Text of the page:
The workload of both heads and deputies has increased considerably over the past few years - there are more governors' meetings; curriculum planning and monitoring is more intense; assessment and record-keeping have to stand up to outside scrutiny; parents need more of the school's attention.
The latest workload survey carried out by the school teachers' pay review body found heads and deputies working up to 23 per cent longer than classroom teachers and even more hours than they were two years ago. Primary deputies in particular have increased their average workload by more than two hours to 54.5 hours a week since 1994, although secondary heads work longest, clocking up over 61 hours a week.
The most creative response a school can make is to look at whether staff are doing appropriate work. Does it make economic sense for heads and deputies, given the increased management demands and their relatively high salaries, to be, as the review body's survey shows, teaching even longer hours than two years ago? Are senior teachers doing low-grade clerical work? Is the hierarchy flexible enough to allow the leadership strengths of main-scale teachers to come through?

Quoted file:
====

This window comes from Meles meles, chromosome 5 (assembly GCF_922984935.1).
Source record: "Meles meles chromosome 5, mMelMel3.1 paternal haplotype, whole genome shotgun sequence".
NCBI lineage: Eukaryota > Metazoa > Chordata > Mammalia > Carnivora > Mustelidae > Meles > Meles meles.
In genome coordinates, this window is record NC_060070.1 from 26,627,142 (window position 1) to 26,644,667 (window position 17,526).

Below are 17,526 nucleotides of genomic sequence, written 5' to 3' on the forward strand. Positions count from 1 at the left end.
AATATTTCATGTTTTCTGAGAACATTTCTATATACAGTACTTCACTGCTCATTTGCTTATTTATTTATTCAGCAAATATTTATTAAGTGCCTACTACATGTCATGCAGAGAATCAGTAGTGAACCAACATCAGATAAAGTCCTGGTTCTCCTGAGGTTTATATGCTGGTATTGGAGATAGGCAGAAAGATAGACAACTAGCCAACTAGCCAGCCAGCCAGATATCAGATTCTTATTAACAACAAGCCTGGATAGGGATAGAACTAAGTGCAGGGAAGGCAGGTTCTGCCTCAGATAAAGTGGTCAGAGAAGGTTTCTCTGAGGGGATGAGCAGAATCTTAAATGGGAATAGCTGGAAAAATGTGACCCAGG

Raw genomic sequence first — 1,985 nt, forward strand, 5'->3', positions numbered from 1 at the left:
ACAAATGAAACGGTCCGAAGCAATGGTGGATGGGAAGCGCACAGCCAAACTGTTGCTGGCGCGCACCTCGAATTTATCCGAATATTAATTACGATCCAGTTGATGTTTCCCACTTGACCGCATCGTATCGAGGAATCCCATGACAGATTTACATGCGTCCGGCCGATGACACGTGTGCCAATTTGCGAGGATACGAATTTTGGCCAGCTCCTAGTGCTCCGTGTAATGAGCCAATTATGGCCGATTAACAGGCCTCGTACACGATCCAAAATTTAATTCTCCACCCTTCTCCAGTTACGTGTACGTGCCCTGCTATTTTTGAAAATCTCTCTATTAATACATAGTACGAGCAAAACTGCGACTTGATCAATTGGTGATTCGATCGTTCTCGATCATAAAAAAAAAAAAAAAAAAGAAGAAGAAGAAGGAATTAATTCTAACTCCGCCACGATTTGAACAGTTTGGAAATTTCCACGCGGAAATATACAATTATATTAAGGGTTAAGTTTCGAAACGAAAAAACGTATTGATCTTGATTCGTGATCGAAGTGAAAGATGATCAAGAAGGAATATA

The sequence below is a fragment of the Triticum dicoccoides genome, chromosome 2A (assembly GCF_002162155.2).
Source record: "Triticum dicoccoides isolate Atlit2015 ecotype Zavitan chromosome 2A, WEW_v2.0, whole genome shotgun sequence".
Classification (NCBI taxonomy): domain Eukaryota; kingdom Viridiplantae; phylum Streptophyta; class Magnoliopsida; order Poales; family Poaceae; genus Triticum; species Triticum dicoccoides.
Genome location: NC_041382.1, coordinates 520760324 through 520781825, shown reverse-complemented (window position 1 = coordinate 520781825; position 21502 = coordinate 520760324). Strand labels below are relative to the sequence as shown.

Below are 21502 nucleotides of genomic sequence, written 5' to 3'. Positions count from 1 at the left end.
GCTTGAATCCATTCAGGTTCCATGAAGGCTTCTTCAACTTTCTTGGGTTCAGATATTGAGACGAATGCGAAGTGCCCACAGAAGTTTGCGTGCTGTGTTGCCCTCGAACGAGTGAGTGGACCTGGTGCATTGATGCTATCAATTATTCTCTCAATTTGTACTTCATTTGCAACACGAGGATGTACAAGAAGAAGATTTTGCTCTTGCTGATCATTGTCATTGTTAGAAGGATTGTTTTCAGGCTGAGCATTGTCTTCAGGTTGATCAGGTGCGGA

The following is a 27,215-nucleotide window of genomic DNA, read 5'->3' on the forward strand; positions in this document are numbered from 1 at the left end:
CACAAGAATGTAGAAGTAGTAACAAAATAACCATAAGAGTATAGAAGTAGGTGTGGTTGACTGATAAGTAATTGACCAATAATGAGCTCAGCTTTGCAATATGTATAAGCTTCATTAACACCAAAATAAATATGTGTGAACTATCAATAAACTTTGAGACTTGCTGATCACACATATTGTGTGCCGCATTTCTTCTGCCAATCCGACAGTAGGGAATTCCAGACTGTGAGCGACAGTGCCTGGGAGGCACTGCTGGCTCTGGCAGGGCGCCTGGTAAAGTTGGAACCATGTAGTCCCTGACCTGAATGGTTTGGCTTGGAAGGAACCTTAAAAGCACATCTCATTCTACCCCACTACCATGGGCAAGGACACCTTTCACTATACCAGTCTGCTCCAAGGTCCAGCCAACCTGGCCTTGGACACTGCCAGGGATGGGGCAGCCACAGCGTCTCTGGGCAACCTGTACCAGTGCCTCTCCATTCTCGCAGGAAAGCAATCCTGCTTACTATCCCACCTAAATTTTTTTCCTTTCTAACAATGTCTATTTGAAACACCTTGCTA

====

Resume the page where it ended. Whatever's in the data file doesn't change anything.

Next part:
Some schools are looking at how best to use and develop staff. At Garibaldi School in Nottinghamshire Bob Salisbury, the head, "reduced the number of deputies, took out all the heads of faculties, reduced the heads of year, and got rid of all assistant heads - and above all saw the motivation and development of all staff as our greatest asset". Sidney Stringer Community College in Coventry is using an administrative officer to provide the support that enables teachers to do their job better.